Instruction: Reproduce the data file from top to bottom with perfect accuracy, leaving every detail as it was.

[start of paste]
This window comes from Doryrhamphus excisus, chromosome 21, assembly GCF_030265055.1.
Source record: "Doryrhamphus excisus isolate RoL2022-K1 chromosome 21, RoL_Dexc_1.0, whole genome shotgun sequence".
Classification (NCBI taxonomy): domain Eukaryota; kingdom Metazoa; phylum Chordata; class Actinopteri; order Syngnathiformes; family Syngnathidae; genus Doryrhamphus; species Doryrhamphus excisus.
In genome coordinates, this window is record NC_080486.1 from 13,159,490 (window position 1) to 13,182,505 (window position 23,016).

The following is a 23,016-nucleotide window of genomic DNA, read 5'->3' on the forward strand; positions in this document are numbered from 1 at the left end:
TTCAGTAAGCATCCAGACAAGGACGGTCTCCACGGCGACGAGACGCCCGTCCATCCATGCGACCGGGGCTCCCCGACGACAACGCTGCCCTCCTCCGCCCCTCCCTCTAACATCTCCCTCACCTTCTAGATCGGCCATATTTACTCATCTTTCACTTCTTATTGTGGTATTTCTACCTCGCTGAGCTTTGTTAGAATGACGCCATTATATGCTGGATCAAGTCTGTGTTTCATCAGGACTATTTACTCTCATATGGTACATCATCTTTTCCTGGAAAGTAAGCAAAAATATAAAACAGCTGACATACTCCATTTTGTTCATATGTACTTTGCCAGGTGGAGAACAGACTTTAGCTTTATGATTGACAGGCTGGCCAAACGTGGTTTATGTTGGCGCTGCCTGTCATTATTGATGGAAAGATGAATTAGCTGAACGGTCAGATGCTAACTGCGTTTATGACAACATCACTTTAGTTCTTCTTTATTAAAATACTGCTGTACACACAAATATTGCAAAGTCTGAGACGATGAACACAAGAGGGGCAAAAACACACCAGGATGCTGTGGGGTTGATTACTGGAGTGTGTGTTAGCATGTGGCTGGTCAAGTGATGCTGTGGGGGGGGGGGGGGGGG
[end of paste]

This window comes from Doryrhamphus excisus, chromosome 21, assembly GCF_030265055.1.
Source record: "Doryrhamphus excisus isolate RoL2022-K1 chromosome 21, RoL_Dexc_1.0, whole genome shotgun sequence".
Classification (NCBI taxonomy): domain Eukaryota; kingdom Metazoa; phylum Chordata; class Actinopteri; order Syngnathiformes; family Syngnathidae; genus Doryrhamphus; species Doryrhamphus excisus.
In genome coordinates, this window is record NC_080486.1 from 13,159,490 (window position 1) to 13,182,505 (window position 23,016).

The following is a 23,016-nucleotide window of genomic DNA, read 5'->3' on the forward strand; positions in this document are numbered from 1 at the left end:
TTCAGTAAGCATCCAGACAAGGACGGTCTCCACGGCGACGAGACGCCCGTCCATCCATGCGACCGGGGCTCCCCGACGACAACGCTGCCCTCCTCCGCCCCTCCCTCTAACATCTCCCTCACCTTCTAGATCGGCCATATTTACTCATCTTTCACTTCTTATTGTGGTATTTCTACCTCGCTGAGCTTTGTTAGAATGACGCCATTATATGCTGGATCAAGTCTGTGTTTCATCAGGACTATTTACTCTCATATGGTACATCATCTTTTCCTGGAAAGTAAGCAAAAATATAAAACAGCTGACATACTCCATTTTGTTCATATGTACTTTGCCAGGTGGAGAACAGACTTTAGCTTTATGATTGACAGGCTGGCCAAACGTGGTTTATGTTGGCGCTGCCTGTCATTATTGATGGAAAGATGAATTAGCTGAACGGTCAGATGCTAACTGCGTTTATGACAACATCACTTTAGTTCTTCTTTATTAAAATACTGCTGTACACACAAATATTGCAAAGTCTGAGACGATGAACACAAGAGGGGCAAAAACACACCAGGATGCTGTGGGGTTGATTACTGGAGTGTGTGTTAGCATGTGGCTGGTCAAGTGATGCTGTGGGGGGGGGGGGGGGGG